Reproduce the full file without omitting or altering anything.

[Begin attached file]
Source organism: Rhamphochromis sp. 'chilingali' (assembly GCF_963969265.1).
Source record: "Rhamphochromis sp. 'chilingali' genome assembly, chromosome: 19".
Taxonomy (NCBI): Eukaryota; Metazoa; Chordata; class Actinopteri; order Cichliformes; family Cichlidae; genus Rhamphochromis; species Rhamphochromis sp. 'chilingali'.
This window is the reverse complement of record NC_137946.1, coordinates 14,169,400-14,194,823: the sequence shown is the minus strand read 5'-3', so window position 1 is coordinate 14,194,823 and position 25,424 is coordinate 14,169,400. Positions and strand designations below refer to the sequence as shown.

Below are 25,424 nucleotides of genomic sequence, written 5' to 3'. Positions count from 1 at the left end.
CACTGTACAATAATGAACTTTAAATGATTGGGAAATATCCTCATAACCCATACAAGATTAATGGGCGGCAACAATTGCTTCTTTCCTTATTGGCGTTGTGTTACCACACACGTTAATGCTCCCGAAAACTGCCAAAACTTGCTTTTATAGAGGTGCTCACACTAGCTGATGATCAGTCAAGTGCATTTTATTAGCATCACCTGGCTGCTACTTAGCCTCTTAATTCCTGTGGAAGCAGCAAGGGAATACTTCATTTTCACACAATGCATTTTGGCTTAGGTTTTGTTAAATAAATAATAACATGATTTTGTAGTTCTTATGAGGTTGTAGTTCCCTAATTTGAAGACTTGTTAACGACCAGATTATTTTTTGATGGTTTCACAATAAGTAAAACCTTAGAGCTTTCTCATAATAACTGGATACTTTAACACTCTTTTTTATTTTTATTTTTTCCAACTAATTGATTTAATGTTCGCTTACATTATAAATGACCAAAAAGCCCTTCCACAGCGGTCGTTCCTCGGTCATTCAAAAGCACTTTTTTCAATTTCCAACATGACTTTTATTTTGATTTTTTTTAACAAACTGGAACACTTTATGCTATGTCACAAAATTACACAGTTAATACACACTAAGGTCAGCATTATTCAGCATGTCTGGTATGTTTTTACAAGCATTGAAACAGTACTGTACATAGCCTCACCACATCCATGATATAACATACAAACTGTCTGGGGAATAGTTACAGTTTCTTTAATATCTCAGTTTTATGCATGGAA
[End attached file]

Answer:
Source organism: Rhamphochromis sp. 'chilingali' (assembly GCF_963969265.1).
Source record: "Rhamphochromis sp. 'chilingali' genome assembly, chromosome: 19".
Taxonomy (NCBI): Eukaryota; Metazoa; Chordata; class Actinopteri; order Cichliformes; family Cichlidae; genus Rhamphochromis; species Rhamphochromis sp. 'chilingali'.
This window is the reverse complement of record NC_137946.1, coordinates 14,169,400-14,194,823: the sequence shown is the minus strand read 5'-3', so window position 1 is coordinate 14,194,823 and position 25,424 is coordinate 14,169,400. Positions and strand designations below refer to the sequence as shown.

Below are 25,424 nucleotides of genomic sequence, written 5' to 3'. Positions count from 1 at the left end.
CACTGTACAATAATGAACTTTAAATGATTGGGAAATATCCTCATAACCCATACAAGATTAATGGGCGGCAACAATTGCTTCTTTCCTTATTGGCGTTGTGTTACCACACACGTTAATGCTCCCGAAAACTGCCAAAACTTGCTTTTATAGAGGTGCTCACACTAGCTGATGATCAGTCAAGTGCATTTTATTAGCATCACCTGGCTGCTACTTAGCCTCTTAATTCCTGTGGAAGCAGCAAGGGAATACTTCATTTTCACACAATGCATTTTGGCTTAGGTTTTGTTAAATAAATAATAACATGATTTTGTAGTTCTTATGAGGTTGTAGTTCCCTAATTTGAAGACTTGTTAACGACCAGATTATTTTTTGATGGTTTCACAATAAGTAAAACCTTAGAGCTTTCTCATAATAACTGGATACTTTAACACTCTTTTTTATTTTTATTTTTTCCAACTAATTGATTTAATGTTCGCTTACATTATAAATGACCAAAAAGCCCTTCCACAGCGGTCGTTCCTCGGTCATTCAAAAGCACTTTTTTCAATTTCCAACATGACTTTTATTTTGATTTTTTTTAACAAACTGGAACACTTTATGCTATGTCACAAAATTACACAGTTAATACACACTAAGGTCAGCATTATTCAGCATGTCTGGTATGTTTTTACAAGCATTGAAACAGTACTGTACATAGCCTCACCACATCCATGATATAACATACAAACTGTCTGGGGAATAGTTACAGTTTCTTTAATATCTCAGTTTTATGCATGGAA